Carrie: My friend on twitter just said he does them for his wife each month, as instructed by their midwife.

Lisa: nice, I like that.

Carrie: But I think there’s a difference between having someone do it purposefully and just someone touching your boobs all the time?

Lisa: There’s definitely a difference between having someone do it and them just touching you!

Elizabeth: ONE OF YOU SHOULD WRITE ABOUT THIS….

Honestly, I feel really hypocritical saying that I don’t do breast checks. As I said in the above chat, I’m all about women’s health and taking control of my own health, so why aren’t I doing something that’s simple and completely within my own control? I think part of the reason is that I don’t really know how to do them, but that’s not even really an excuse; a 2 second Google search reveals literally tons of resources on how to do a self-exam, not to mention the helpful, instructive videos on YouTube, too.

So what is it? Why, among four, educated, health-conscious women, does only one of us regularly perform a health behavior that’s widely recommended? Is it fear, laziness, ambivalence, ignorance, or what? Elizabeth, Samantha, Lisa and myself are all under the age of 30, so maybe we just all think we’re too young and don’t need to worry about it yet? I know that breast health isn’t even close to the top of my list of health priorities, even despite the vast awareness of the disease and the many sad stories about  younger women who’ve been diagnosed with breast cancer.

Interestingly, I just learned that the World Health Organization doesn’t recommend that women perform breast self-exams as a tool for cancer prevention. A 2008 study found that  oncologists generally recommend “breast awareness” rather than monthly self-checks, as self-examination can often lead to unnecessary biopsies.

Tell us: Do you do monthly breast checks? Why or why not?

Photo: Flickr user Jeanine Anderson

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  • Eileen

    I definitely don’t do monthly self-exams. I do maybe…every two or three months? Ish? Whenever I think of it? And the gynecologist does them at my annual. I don’t have any noticeable cysts, and no family history of breast or ovarian cancer, so it’s probably not a high priority for me, but I do know what my breasts are supposed to feel like, I guess.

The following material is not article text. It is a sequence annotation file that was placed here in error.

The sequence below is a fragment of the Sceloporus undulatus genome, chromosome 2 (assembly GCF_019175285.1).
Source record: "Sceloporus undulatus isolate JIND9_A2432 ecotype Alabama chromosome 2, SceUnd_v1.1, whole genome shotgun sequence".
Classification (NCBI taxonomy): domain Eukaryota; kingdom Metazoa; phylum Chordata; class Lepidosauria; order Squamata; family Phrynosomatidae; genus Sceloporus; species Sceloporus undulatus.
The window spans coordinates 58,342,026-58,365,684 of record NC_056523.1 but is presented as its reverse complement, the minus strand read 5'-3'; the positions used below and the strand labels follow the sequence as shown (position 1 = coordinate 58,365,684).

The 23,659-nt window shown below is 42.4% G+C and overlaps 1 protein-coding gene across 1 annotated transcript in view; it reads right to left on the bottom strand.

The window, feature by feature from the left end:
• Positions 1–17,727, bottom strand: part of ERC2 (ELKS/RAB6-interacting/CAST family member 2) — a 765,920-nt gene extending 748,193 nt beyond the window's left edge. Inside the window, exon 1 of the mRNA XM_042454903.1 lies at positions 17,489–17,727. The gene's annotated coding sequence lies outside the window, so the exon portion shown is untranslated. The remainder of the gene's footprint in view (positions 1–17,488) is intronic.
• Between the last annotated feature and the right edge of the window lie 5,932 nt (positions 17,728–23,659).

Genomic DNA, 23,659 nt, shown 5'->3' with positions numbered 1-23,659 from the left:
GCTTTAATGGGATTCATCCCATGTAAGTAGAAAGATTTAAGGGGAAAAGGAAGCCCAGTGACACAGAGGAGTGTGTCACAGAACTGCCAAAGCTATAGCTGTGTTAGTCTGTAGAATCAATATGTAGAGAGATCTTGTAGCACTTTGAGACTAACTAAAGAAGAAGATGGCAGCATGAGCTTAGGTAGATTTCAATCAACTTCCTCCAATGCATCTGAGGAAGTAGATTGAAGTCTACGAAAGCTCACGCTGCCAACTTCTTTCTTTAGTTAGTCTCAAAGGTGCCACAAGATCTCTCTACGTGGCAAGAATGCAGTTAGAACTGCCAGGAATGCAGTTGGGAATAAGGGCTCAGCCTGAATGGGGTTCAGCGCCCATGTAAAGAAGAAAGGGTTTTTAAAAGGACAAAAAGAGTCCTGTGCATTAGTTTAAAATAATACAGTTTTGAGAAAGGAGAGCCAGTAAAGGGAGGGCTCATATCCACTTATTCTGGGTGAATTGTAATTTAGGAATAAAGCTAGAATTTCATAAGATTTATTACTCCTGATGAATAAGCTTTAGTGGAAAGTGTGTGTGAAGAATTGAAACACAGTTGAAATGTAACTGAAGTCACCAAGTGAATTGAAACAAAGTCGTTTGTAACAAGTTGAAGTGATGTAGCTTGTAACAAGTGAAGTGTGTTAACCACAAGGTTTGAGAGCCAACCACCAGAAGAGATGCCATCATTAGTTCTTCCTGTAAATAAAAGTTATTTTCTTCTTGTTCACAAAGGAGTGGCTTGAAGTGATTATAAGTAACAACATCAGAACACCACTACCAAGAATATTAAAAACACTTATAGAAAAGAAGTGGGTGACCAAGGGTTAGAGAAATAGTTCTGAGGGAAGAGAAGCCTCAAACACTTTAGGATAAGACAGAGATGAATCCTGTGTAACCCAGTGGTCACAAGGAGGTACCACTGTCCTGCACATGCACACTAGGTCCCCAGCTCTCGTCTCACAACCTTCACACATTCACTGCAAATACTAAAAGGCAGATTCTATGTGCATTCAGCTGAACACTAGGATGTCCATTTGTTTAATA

• MMiller

    I just wanted to share that I was diagnosed with breast cancer at the age of 26, and I found the cancer myself during a self breast exam. Had I not been doing the exams pretty regularly, my cancer could have been found years later, or not at all. Women under 40 don’t typically get mammograms.

  • guest

    my mother found her breast cancer via a monthly breast exam. it is definitely beneficial. that said, i don’t do them. however, seeing as i have been breastfeeding or pregnant for 3 years, i am constantly in touch with my breasts.

  • Colleen

    I volunteered at a health fair many years ago as part of my service in my Rotary Club. I was assigned the breast and testicular cancer booth, to give out information about self checks and the little waterproof cards to hang in your shower to remind you how to do them. The really interesting thing was, at the booth there was a clear silicone breast model that had 5 lumps inside of it, and was designed so that you could only feel two with your hands. And in order to feel those two, you had to be really wailing on that model. The exercise was to show people that while self exams are beneficial, most people a) don’t examine themselves with enough vigor, and b) even then, there’s a chance that if there is an issue, you won’t be able to find it on your own.
    It’s a good tool, but it isn’t perfect.

  • anna

    i just now did one, i’m good.
    but i don’t do one regularly but i do touch my boobs alot? So I just throw that in there whenever i have a reason for touching my boobs.